Notably, chromosomes 2, 3, 4, 8, and 9 showed relatively high average RR, whereas the three largest chromosomes (12 to 14) showed lower recombination rates (Table 2 and Figure 2); however, the high RR in the five chromosomes included activity of potential recombination hotspots at chromosome ends (Figure 2). Removing the hotspots at the ends of these chromosomes greatly reduced the estimates of genetic distances for the chromosomes and increased the map unit to 12.8 kb/cM (Table 2; Additional file 10), which is slightly less than the previous estimate of 15 kb/cM from the Dd2 × HB3 cross [8].

Detection of recombination hotspots

We applied an overlapping sliding window of 5 kb to scan through the markers on each chromosome for potential hotspots among the 32 progeny and used Haldane map function to estimate RR and confidence intervals. We compared each sliding window's RR with the averaged RR estimates across all 14 chromosomes (0.13 cM/kb). A region was considered a recombination hotspot if there were two or more recombination events across the 32 progeny and the estimated RRs were more than five-fold higher than the average genome-wide RR. These analyses identified 54 segments containing putative recombination hotspots in sequences of 298 bp to 100.4 kb long, including 11 hotspots from subtelomere sequences (Figure 3; Additional file 11). All hotspots contained low-complexity regions with tandem repeats (except for one) according to the classification at PlasmoDB [16] and most of them (except for two) were within protein coding regions (Additional file 11). Some of the hotspot sequences contained genes encoding surface antigens, protein kinases, and AP2 transcription factor (Additional file 11). Indeed, genes with Gene Ontology terms of antigenic variation, defense response, and cell-to-cell interactions were significantly enriched (P < 0.01) in the hotspot sequences (Additional file 12). Approximately 20% of the hotspots were located at chromosome ends or subtelomeric regions defined previously [17] (Figure 3), consistent with those inferred from SNP studies on field isolates [5].
Figure 3
Figure 3

Plot of recombination rate of the 7G8 × GB4 cross showing recombination hotspots along each of the 14 P. falciparum chromosomes. A region was considered a recombination hotspot (asterisks) if there were two or more recombination events across the 32 progeny and the estimated recombination rates were higher than the chromosome-wide average rate by five-fold or more. The 14 chromosomes are as marked and separated with the vertical dashed lines. The black asterisks are hotspots from the 7G8 × GB4 cross, and the red asterisks indicate hotspot positions from the Dd2 × HB3 cross. The arrowheads under each panel indicate the positions of putative centromeres for the 14 chromosomes according to [11].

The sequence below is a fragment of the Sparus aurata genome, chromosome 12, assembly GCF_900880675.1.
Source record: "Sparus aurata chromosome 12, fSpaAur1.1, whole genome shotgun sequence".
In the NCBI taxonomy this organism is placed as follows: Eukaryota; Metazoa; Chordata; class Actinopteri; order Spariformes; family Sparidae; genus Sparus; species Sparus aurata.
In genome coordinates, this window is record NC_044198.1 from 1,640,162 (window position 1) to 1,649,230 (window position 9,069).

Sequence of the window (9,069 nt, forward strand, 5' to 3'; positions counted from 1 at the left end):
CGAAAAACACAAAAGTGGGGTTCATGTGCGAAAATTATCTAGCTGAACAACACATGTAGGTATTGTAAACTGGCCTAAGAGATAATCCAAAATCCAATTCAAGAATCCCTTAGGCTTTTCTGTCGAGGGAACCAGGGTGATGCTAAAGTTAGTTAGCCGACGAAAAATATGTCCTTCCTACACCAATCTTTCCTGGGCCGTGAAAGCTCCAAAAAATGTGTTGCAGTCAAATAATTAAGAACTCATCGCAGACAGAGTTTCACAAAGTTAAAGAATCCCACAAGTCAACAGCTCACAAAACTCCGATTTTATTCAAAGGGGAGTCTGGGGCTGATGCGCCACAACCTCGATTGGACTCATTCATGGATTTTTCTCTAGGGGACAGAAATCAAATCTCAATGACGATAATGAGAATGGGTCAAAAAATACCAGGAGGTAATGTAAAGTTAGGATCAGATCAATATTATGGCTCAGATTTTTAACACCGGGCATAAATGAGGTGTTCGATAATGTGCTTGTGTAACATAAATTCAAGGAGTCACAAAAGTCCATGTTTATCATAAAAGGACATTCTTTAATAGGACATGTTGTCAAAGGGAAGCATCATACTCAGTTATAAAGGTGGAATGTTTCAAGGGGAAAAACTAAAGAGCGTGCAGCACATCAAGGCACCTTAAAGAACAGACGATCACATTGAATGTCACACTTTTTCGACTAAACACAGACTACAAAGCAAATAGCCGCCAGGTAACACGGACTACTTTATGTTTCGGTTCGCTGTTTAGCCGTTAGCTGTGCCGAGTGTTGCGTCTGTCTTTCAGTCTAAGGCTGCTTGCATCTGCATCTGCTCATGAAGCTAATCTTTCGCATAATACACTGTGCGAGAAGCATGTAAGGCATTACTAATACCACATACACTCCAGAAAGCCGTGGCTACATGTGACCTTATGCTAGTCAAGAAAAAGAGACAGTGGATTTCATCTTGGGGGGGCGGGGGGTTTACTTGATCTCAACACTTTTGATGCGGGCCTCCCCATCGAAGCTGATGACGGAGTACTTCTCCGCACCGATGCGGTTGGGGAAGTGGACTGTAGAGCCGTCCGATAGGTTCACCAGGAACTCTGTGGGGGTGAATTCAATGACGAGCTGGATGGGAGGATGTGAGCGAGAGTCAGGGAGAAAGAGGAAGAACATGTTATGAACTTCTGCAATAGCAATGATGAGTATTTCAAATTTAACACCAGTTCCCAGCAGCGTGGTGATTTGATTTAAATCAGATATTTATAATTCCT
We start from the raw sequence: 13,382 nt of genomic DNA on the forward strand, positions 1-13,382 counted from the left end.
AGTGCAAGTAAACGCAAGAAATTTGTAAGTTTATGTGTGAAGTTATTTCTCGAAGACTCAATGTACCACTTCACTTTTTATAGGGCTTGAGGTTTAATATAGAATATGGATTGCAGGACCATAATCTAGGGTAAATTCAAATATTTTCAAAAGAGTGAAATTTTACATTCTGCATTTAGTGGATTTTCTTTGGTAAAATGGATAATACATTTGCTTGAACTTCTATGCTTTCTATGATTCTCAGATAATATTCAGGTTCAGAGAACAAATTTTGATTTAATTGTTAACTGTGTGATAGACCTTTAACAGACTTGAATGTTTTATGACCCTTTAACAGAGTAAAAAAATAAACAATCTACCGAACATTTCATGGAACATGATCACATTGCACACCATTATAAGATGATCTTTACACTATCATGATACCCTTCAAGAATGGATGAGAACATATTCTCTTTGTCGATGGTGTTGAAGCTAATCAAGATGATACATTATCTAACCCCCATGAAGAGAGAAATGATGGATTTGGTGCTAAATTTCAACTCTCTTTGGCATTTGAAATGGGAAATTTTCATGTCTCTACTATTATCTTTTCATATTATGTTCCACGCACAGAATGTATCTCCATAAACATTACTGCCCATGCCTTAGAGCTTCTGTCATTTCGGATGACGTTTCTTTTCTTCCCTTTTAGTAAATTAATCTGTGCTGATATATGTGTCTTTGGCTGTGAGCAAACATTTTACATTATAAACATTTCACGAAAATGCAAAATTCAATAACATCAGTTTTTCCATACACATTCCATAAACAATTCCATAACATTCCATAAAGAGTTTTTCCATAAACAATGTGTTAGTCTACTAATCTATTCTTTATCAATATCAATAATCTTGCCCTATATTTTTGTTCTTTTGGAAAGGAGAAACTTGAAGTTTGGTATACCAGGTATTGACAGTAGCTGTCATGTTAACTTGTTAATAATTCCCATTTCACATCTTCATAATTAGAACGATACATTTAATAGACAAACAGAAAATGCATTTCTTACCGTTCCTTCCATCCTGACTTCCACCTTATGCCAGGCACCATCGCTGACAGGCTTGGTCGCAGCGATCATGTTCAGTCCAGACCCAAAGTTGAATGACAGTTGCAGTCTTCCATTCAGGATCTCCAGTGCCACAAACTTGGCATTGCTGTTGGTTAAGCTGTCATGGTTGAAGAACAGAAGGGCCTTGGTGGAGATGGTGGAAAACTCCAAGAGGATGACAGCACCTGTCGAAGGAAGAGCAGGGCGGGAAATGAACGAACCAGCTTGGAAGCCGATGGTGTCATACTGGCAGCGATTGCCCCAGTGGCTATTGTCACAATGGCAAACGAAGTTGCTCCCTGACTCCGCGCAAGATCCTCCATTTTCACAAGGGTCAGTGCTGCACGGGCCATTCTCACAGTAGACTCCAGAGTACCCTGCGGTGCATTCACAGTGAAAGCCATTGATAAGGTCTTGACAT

For comparison, we also mapped the 720 MS markers (excluding those that could not be mapped due to the absence of primer sequences in the current 3D7 genome sequence or had positions conflicting with the physical genome positions) typed on 35 progeny of the Dd2 × HB3 cross to the completed 3D7 chromosomes [8] and applied the same criteria to estimate RR and to detect recombination hotspots (Additional file 6). We obtained an estimate of RR of 12.1 kb/cM if we arranged all the MSs according to their positions on physical chromosomes and identified 17 hotspots (Figure 3; Additional file 11). All of the hotspots but one are nonsubtelomeric because MS markers generally do not cover subtelomeric regions. Only one hotspot region on chromosome 11 (1,707,326 to 1,743,250 bp) from the Dd2 × HB3 cross overlapped with those from the 7G8 × GB4 cross (1,707,250 to 1,717,037 bp).

DNA sequences coding for protein low-complexity regions (pLCRs) have also been associated with elevated recombination [18, 19]. These high-GC content minisatellite pLCRs are found throughout the P. falciparum genome [19]. We examined the nonsubtelomeric hotspots for recombinogenic pLCRs. We found 427 regions; however, only one hotspot contained one of these high-GC pLCR regions (found on chromosome 9, in gene PFI0685w, annotated as a putative pseudouridylate synthase).

Motifs enriched in recombination hotspots

Repetitive DNA sequences such as minisatellites have been associated with recombination hotspots and genome instability in humans [7]. To search for motifs associated with P. falciparum recombination, we analyzed DNA sequences within the hotspot sequences using the MEME motif discovery toolkit [20]. We searched for enriched motifs in nonsubtelomeirc and subtelomeric hotspot sequences smaller than 15 kb from the two crosses and identified three GC-rich motifs that were enriched in the hotspot sequences (Figure 4; Additional file 13), including one 21-bp motif (TA[TA]GTTAGT[CG]AAG[TG]TAAGACC) (Figure 4a) from subtelomeric hotspots that is similar to the Rep20 sequence implicated in recombination activity of chromosome subtelomeric regions [2123]. Another enriched motif from subtelomeric hotspots was a 12-bp GC-rich sequence containing GCA[TC][CA][TG]AG[GT]TGC (Figure 4b). A 12-bp G-rich (or C-rich on reverse strand) motif ([TG]GA[TA]GAAG[AG][TG]GA) was also identified from the nonsubtelomeric hotspot sequences (Figure 4c). The Rep20 related motif was present in the majority (64%) of the subtelomeric hotspots (almost none in nonsubtelomeric hotspots) and was significantly enriched (P = 0.014) compared to matched coldspot sequences (Additional file 13). The 12-bp subtelomeric motif is present in approximately 80% of hotspots and trends to higher frequency in hotspots relative to coldspots (P = 0.055) and to the genome average (P = 0.077) (Additional file 13). The 12-bp G/C-rich nonsubtelomeric motif contained a 3-bp repeat that might be the binding site of DNA binding proteins and was present in approximately 30% of nonsubtelomeric hotspots, a frequency significantly higher than those in matched coldspot sequences (P = 0.002) and in the genome average (P = 6.0E-6).